- Delivery of property into the state on company vehicles,
- Accepting deposits in the state,
- Repossessing property in the state, or
- Having inventory in the state.
Other Tax Types
In addition to the imposition of income taxes, many states have franchise taxes that are based on the amount of capital or net worth apportioned to the state. Further, Texas imposes a margins tax on most forms of business operating in the state, Ohio imposes the commercial activity tax “CAT,” and Washington imposed the Business and Occupation “B&O” tax. These are not income taxes! As such, the sale tax nexus standards discussed above will generally apply to these types of taxes. The immunity rules of P.L. 86-272 DO NOT apply to these taxes.
With this framework in place, let’s take a look three basic scenarios.
Corporation is headquartered in Illinois but sends employees into Wisconsin, Missouri, Indiana, and Ohio to sell office furniture directly to business users. Property is shipped to customers from the Illinois warehouse via common carrier and all orders are approved in Illinois.
Company has sales tax nexus in Wisconsin, Missouri, Indiana, and Ohio because salesmen have entered the state to make sales of property. Tax must be collected on the sale of office furniture because it is being sold directly to corporate users and not to wholesalers. Company does not have income tax nexus in Wisconsin, Missouri, or Indiana because it’s activities are within the safe harbor of P.L. 86-272. In Ohio, which has a gross receipts tax called the “commercial activity tax” (CAT), the company will have nexus for this tax because the CAT is not an income tax and the provisions of P.L. 86-272 do not apply.
Corporation is headquartered in Illinois but sends employees into Wisconsin, Missouri, Indiana, and Ohio to sell office furniture directly to business users. Property is shipped to customers from the Illinois warehouse via common carrier and all orders are approved in Illinois. Company also arranges with a company in each state to assemble and set up the furniture that is delivered to each customer. The charge for this assembly and installation is embedded into the selling price of the furniture.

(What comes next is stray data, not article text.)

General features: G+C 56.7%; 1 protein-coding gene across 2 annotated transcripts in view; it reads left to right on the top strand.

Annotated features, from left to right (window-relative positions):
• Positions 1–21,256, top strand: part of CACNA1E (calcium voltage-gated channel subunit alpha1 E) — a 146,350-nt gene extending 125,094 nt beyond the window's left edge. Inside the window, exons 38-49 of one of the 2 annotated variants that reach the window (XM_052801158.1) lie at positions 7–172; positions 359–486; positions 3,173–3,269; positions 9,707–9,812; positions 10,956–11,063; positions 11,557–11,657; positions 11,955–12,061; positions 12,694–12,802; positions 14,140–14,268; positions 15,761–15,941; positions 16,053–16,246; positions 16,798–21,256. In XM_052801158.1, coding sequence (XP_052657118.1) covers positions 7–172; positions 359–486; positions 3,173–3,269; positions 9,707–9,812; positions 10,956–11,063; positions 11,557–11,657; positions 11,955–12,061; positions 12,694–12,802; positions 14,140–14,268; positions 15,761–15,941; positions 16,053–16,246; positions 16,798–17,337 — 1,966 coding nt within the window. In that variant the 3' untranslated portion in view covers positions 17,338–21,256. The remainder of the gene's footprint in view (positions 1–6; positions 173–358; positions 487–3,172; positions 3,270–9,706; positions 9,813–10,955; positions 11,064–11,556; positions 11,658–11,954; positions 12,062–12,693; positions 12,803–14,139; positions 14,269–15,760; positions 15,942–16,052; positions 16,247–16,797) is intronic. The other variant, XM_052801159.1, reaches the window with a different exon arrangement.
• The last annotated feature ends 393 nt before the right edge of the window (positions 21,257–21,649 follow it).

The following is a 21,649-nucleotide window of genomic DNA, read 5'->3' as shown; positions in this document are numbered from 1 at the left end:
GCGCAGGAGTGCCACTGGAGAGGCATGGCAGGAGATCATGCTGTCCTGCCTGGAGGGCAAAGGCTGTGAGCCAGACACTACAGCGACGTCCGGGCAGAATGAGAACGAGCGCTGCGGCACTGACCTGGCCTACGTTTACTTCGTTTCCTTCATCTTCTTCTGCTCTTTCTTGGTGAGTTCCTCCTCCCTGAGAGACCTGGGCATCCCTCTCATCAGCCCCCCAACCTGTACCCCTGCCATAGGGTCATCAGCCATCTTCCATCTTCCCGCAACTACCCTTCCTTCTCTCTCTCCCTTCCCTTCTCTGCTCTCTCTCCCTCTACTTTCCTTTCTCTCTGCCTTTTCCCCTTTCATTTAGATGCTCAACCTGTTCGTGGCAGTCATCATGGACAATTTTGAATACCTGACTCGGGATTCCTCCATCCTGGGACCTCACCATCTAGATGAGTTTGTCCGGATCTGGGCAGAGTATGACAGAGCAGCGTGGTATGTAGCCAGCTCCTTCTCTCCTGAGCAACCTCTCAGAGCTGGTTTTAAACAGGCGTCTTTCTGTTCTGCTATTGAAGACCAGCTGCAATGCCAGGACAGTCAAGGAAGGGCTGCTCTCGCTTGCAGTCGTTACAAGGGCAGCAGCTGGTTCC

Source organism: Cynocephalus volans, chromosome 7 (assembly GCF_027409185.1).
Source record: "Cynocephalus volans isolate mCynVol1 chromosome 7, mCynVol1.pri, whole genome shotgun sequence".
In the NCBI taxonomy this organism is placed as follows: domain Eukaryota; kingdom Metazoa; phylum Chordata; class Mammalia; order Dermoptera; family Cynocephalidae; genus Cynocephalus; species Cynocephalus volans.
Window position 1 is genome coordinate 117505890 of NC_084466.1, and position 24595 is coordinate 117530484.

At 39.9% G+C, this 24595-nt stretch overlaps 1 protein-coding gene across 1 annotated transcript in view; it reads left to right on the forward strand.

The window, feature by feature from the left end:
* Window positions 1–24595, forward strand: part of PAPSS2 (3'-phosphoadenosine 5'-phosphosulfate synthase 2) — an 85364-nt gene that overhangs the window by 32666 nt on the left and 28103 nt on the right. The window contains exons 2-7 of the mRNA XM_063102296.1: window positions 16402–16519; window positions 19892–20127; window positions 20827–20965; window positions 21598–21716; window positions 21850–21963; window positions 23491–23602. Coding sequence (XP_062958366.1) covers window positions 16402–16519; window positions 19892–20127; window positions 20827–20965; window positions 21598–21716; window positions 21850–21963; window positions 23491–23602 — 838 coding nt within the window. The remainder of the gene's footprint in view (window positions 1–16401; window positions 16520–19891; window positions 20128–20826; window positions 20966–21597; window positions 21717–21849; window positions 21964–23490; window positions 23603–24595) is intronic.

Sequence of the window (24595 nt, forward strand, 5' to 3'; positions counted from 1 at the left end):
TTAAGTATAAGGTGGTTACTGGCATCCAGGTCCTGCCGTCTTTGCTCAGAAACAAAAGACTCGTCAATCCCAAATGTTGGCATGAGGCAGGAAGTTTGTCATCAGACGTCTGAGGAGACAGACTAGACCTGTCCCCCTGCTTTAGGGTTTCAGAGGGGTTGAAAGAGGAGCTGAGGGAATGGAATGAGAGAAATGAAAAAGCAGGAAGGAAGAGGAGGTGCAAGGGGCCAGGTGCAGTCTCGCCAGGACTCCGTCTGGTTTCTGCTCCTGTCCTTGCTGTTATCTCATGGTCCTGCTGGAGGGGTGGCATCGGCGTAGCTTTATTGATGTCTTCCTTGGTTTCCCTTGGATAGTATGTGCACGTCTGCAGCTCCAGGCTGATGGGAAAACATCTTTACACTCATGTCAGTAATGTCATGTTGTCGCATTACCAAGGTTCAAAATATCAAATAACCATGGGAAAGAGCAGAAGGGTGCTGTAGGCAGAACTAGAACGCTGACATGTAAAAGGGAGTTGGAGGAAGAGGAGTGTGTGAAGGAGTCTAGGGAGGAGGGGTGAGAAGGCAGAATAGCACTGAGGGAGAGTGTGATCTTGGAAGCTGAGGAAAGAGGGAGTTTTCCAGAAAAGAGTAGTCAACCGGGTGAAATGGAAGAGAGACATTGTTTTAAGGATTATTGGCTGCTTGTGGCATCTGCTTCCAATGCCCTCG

Company has sales tax nexus in Wisconsin, Missouri, Indiana, and Ohio because salesmen have entered the state to make sales of property. Tax must be collected on the sale of office furniture because it is being sold directly to corporate users and not to wholesalers. Tax must be collected on the full selling price including the assembly because these charges are not separately stated on the invoice.
Company also has income tax nexus in Wisconsin, Missouri, and Indiana because its activities exceed the safe harbor of P.L. 86-272. Performing any type of service in a state, directly or indirectly, creates income tax nexus in the state. It makes no difference whether the service is mandatory or optional. The Ohio CAT would also be due.
Corporation is headquartered in Illinois but sends employees into Wisconsin, Missouri, Indiana, and Ohio to sell office furniture directly to wholesalers. Property is shipped to customers from the Illinois warehouse on company owned vehicles. All orders are approved in Illinois.
Company has sales tax nexus in Wisconsin, Missouri, Indiana, and Ohio because salesmen have entered the state to make sales of property. Because the furniture is sold to wholesalers, the company does not need to collect sales tax from the customers. It must, however, collected and retain valid resale exemption certificates from its customers. The failure to collect these certificates would make these sales taxable if the company were ever audited.
Company also has income tax nexus in Wisconsin, Missouri, and Indiana because its activities exceed the safe harbor of P.L. 86-272. Delivery of property into a state on company owned vehicles creates nexus under P.L. 86-271. Even though the sales are made to wholesalers, the company is subject to income tax in Wisconsin, Missouri, and Indiana. The Ohio CAT would also be due.
For multistate businesses understanding the nuances between sales tax, capital tax, gross receipts tax, and income tax nexus can be mind-numbing. Companies with multistate operations should routinely conduct nexus studies to make sure that their compliance procedures are sufficient. Failing to understand these rules can create significant liabilities that can attach to the owner personally.
If you are concerned that your sales tax nexus may also create income tax nexus, we highly suggest you contact a sales tax expert to investigate your liability.